Why are fewer homes selling, but prices rising?
The number of homes on the market is distressing – being down to a 3.3 month supply is a record low. A 6 to 7 month supply is considered a normal, healthy market. We were approaching a 6 month supply in August, but that reversed later in the year. This drives prices up, and lowers the number of sales, as their are just not enough homes available to meet buyer demand.
Nobody knows why more people are not putting their home on the market. Some reasons may be:
- Not enough equity to sell and have a down payment to buy another. As prices rise this will cause an increase in sales. However, prices were higher in 2014 than 2013, yet there were fewer sales.
- Sellers can no longer qualify, or feel they can not qualify for a home purchase. They feel they can not buy, so they will not sell. Qualifying standards are becoming easier so this should cause an increase. One thing that will limit this increase is the restrictions in the Dodd, Frank Financial Reform law which requires lenders to verify borrower’s incomes using tax returns or W2’s. This makes stated income loans difficult to get. Many self employed people write off so much that they are not able to show enough income to qualify. Many of them feel stuck in their homes and can not move because they got their loans when stated income loans were common, and now could no longer qualify for a home loan. They can’t buy or refinance to a lower rate. They have accepted staying in the home they bought when these loans were available.
- In higher end markets people who have owned their homes for a long time have such high gains that they are not willing to sell because they would owe so much in taxes. They also feel stuck in their homes, and often decide not to move when they learn how much taxes they would owe. Prior to 1995 people could sell their personal residence and purchase another of equal or greater value and defer the gain, paying no taxes. This allowed homeowners to defer gains until they eventually sold and did not repurchase or died and the value stepped up. Back then the amount excluded from taxes was only $125,000 and only one time, but the repurchase deferment made no tax due when they sold because they bought another. When the law changed to the $250,000 per individual taxpayers and $500,000 per married joint filers the deferment was eliminated. It did not matter whether you bought another or not. People with larger gains must pay federal capital gains tax, the healthcare tax, and state income tax on the gain that exceeds the $250,000 or $500,000. It works out to at least one third of the taxable gain. This law really penalizes someone that has been a home a long time. People should consider selling once they have been in a home for 2 years and have made more than the $250,000 or $500,000 as any further gain will be taxable. Staying too long could cause people to become stuck in their home!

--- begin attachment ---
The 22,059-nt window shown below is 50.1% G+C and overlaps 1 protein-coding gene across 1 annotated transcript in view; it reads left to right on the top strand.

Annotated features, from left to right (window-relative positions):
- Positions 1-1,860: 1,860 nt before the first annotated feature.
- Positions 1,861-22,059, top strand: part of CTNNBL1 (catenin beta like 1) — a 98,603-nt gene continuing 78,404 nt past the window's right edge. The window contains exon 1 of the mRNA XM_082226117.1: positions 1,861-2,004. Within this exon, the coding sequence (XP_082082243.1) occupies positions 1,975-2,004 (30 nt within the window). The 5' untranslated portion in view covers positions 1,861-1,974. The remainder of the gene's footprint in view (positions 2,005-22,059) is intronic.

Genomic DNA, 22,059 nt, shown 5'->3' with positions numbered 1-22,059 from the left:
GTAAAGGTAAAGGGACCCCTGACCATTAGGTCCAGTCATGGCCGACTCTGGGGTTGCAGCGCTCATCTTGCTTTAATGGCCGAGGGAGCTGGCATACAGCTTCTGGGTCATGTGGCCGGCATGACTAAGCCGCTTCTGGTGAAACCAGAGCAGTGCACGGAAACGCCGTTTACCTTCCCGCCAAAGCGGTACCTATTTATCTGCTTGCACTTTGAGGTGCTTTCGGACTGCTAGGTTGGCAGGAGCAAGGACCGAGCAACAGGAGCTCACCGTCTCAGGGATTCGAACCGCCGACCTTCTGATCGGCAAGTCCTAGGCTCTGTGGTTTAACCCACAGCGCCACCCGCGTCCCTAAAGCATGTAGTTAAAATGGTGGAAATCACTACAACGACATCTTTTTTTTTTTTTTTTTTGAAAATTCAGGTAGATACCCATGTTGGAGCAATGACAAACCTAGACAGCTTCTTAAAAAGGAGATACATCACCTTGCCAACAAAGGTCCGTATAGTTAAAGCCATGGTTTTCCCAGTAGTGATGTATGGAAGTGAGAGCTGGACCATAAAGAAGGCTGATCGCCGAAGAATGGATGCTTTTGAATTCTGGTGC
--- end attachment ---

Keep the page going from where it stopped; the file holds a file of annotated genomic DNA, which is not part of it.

- Hedge funds and institutional investors have bought up a lot of housing. Many homes were purchased by these investors and rented when prices were lower, especially foreclosures. These homes don’t look like they will be sold anytime soon.
I would expect, and the experts have predicted more sales in 2015 than 2014, but not a large increase. We are about 14% below the average amount of sales since this data began being collected in 1988. Considering the amount of new housing and the growing population that just does not make sense. With such low inventory levels and low interest rates we will see a surge in prices. There simply is not enough homes for sale to meet buyer demand. I’d buy now as waiting will price you out of where you are looking and you will have to move to a less expensive area.